From the Gleaner

“We must transmit our country Jamaica, not only not less, but greater, better and more beautiful than it was transmitted to us.”

These are the words Dorothy Pine-McLarty has lived by all her life. Adopted from the Athenian Ephebic Oath, she repeats this philosophy over and over, and finds every opportunity to include the principle in whatever task she sets out to do.

With more than 40 years in public service, starting from she was a young girl, Pine-McLarty possesses an overwhelming passion and commitment in looking out for the needs of others and the greater good of Jamaica.

In her role as the chairman of the Electoral Commission of Jamaica (ECJ), last year the dedicated lady and her hard-working team successfully staged the country’s two major elections – general and local government – resulting in a very smooth outcome that had the international community standing up and taking notice.

For achieving that admirable feat and for her outstanding leadership of the ECJ, Pine-McLarty has earned the Gleaner Honour Award in Public Service for 2016.

“I am totally overwhelmed with receiving this honour. It is very wonderful, but I must give full credit to the hard-working team at ECJ and the thousands of election-day workers, who I call the unsung heroes, as well as the committee members and various commissioners along the way who have paved the way and taken Jamaica to where it is today in the election process,” the gracious lady shared.

“The persons I work with are among the most committed Jamaicans I have ever known. They carry out their duties efficiently and tirelessly, resulting in election results that bring credit to Jamaica. That is why I call them the unsung heroes. So whatever honour is extended to me, it is due to them.”

She said receiving the honour has put her in a very reflective mood, looking back over the years on the things that have moulded her into the person she is today.

Family Of Nurturers

Mikki Pine-McLarty (right) is also a SAOGA Saint Awardee.

The only child of who she refers to as “spirit-filled, faith-filled and loved-filled” parents, as well as the only grandchild and only niece, Pine-McLarty grew up in a family of nurturers who taught her the importance of service to others. From as early as she can remember, she always sought out opportunities to give of herself, whether to the less fortunate, her church, charity and goodwill organisations, sitting on numerous boards … you name it … always finding it very rewarding.

Over 50 years ago, she was fortunate to gain employment as the only female at the prestigious law firm Myers Fletcher Gordon, during which she built a successful career as an attorney-at-law and moved up the ranks to partner.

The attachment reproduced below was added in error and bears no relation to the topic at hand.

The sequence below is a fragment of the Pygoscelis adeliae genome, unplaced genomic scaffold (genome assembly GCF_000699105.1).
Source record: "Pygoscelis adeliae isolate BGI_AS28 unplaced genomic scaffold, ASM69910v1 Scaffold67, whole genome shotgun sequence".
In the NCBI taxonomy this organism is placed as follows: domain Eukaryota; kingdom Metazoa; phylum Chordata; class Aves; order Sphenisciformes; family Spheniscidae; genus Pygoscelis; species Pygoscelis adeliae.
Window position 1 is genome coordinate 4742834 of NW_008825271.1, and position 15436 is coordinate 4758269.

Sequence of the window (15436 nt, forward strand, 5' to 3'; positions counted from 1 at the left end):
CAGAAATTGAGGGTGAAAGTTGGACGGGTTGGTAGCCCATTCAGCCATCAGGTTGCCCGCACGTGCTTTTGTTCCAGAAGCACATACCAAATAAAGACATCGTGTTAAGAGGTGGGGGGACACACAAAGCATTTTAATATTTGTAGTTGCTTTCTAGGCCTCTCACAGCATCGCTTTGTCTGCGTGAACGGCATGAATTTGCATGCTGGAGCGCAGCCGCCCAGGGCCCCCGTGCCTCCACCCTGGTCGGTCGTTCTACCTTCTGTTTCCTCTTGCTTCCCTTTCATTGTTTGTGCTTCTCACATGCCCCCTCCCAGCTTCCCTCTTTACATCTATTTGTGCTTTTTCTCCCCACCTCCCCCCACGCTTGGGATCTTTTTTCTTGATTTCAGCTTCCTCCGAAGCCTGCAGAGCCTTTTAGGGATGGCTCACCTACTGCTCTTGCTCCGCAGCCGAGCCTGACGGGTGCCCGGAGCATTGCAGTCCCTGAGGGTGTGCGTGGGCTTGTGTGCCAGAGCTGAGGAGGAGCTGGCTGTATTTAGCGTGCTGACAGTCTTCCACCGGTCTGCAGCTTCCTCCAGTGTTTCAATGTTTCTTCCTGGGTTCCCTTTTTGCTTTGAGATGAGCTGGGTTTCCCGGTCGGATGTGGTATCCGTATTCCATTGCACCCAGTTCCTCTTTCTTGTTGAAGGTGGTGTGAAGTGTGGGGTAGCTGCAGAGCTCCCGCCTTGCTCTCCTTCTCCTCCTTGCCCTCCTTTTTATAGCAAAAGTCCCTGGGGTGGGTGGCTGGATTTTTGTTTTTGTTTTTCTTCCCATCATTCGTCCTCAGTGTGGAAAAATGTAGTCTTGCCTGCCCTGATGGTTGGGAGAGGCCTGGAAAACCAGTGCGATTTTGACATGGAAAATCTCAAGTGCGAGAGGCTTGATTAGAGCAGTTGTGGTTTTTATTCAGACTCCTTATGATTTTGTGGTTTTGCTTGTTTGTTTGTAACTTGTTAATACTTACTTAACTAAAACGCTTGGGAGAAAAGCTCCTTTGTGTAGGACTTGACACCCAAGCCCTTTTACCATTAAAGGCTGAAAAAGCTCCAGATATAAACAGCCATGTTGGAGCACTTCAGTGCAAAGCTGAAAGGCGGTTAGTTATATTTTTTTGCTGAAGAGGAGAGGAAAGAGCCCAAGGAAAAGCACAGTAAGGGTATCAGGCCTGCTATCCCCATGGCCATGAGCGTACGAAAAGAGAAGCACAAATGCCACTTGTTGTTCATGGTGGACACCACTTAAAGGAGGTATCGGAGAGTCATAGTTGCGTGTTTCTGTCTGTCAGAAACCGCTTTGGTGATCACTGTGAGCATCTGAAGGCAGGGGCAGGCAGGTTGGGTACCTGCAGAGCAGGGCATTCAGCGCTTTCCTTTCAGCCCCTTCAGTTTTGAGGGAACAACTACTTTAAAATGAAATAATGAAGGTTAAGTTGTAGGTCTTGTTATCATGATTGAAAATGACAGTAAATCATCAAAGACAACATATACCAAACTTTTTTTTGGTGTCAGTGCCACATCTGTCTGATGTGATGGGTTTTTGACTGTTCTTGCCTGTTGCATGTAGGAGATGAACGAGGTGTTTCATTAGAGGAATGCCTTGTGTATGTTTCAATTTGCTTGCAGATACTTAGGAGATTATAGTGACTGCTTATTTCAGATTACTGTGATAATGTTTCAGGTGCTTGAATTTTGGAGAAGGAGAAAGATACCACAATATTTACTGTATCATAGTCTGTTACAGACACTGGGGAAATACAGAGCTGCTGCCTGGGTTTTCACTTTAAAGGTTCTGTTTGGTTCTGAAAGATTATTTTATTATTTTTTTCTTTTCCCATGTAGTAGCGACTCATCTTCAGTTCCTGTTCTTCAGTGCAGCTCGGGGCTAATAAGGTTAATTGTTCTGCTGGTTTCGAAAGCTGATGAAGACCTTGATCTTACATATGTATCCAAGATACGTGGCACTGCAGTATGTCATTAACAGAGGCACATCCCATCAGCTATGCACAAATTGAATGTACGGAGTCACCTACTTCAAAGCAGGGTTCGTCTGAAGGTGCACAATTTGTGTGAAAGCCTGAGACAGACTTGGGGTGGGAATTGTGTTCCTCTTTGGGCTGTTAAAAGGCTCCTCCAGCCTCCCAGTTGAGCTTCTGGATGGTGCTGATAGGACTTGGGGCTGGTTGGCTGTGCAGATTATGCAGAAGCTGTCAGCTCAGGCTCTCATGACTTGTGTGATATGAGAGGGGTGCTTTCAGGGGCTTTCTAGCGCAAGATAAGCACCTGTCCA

“It is a firm of lawyers with big hearts and generous spirits. We live as a family and seek every opportunity to assist wherever we can. Douglas Fletcher always said, ‘Put the money in the people, not the building’, and we live by that,” said Pine-McLarty, who is now retired and operates in the capacity as consultant for the firm.

Some 15 years ago, she began working with the electoral commission, albeit it, “under duress”, as she puts it.

“I remember getting a call from former Governor General Sir Howard Cooke, stating that he was putting together a team to form the electoral commission and he wanted me to be part of it. I said, ‘Sir, I thank you very much, but I don’t want that challenge; it’s more than I can manage’, but he was very serious,” she recalled.

“I am ashamed to say that he called me back over and over, and it took two months before I finally gave in, when he said, ‘You know, my friend Douglas Fletcher would not treat me like this’. I was so ashamed of myself. I just could not have the governor-general say something like that. And I tell you, it has truly been a most rewarding experience.”

Stating that Jamaica has truly achieved significant gains in electoral reform and transformation over the last 30 years, Pine-McLarty salutes the many persons who have worked hard over the years to take it to this level.

“I am extremely proud of Jamaica’s electoral system today. Yes, there is more to be done, such as the much-needed reverification process that is now being carried out on a phased basis, as well as the need for more resources and more updated equipment. But we have a lot to be proud of; we have come a very far way,” said the attorney-at-law, a strong believer in democracy.

“My greatest moment is our electoral system being constantly recognised by so many countries around the world, in and outside of the commonwealth. Jamaica’s successes in this area stand as a model for many countries internationally. Some have come to examine our system, while others have invited us to observe their national elections. In fact, Jamaica has been the first to implement a number of things in our electoral process, to modernise the system.”

Among Pine-McLarty’s wish-list for further improvement of the country’s electoral process is dual elections to reduce the cost of hosting two separate elections (general and local); fixed election date to allow for greater efficiency; the completion of the reverification of the voters’ list; exploration of the causes and possible cures of voter apathy; and a strong public education on the democratic process.